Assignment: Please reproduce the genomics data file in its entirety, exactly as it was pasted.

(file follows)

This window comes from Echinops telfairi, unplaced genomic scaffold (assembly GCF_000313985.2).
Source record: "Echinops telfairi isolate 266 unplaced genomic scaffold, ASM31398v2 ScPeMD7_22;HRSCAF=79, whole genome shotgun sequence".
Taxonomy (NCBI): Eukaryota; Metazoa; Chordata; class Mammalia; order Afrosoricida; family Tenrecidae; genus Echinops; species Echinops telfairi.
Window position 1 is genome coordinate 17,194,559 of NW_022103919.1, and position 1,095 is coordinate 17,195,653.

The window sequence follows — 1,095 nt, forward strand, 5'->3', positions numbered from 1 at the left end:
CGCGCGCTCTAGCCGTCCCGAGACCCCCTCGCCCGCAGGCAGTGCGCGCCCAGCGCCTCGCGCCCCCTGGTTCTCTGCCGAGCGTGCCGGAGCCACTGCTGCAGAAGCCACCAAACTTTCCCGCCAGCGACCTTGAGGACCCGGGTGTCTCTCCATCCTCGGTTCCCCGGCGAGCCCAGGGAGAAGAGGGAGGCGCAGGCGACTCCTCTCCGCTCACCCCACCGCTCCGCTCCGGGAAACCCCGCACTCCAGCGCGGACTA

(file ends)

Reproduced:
This window comes from Echinops telfairi, unplaced genomic scaffold (assembly GCF_000313985.2).
Source record: "Echinops telfairi isolate 266 unplaced genomic scaffold, ASM31398v2 ScPeMD7_22;HRSCAF=79, whole genome shotgun sequence".
Taxonomy (NCBI): Eukaryota; Metazoa; Chordata; class Mammalia; order Afrosoricida; family Tenrecidae; genus Echinops; species Echinops telfairi.
Window position 1 is genome coordinate 17,194,559 of NW_022103919.1, and position 1,095 is coordinate 17,195,653.

The window sequence follows — 1,095 nt, forward strand, 5'->3', positions numbered from 1 at the left end:
CGCGCGCTCTAGCCGTCCCGAGACCCCCTCGCCCGCAGGCAGTGCGCGCCCAGCGCCTCGCGCCCCCTGGTTCTCTGCCGAGCGTGCCGGAGCCACTGCTGCAGAAGCCACCAAACTTTCCCGCCAGCGACCTTGAGGACCCGGGTGTCTCTCCATCCTCGGTTCCCCGGCGAGCCCAGGGAGAAGAGGGAGGCGCAGGCGACTCCTCTCCGCTCACCCCACCGCTCCGCTCCGGGAAACCCCGCACTCCAGCGCGGACTA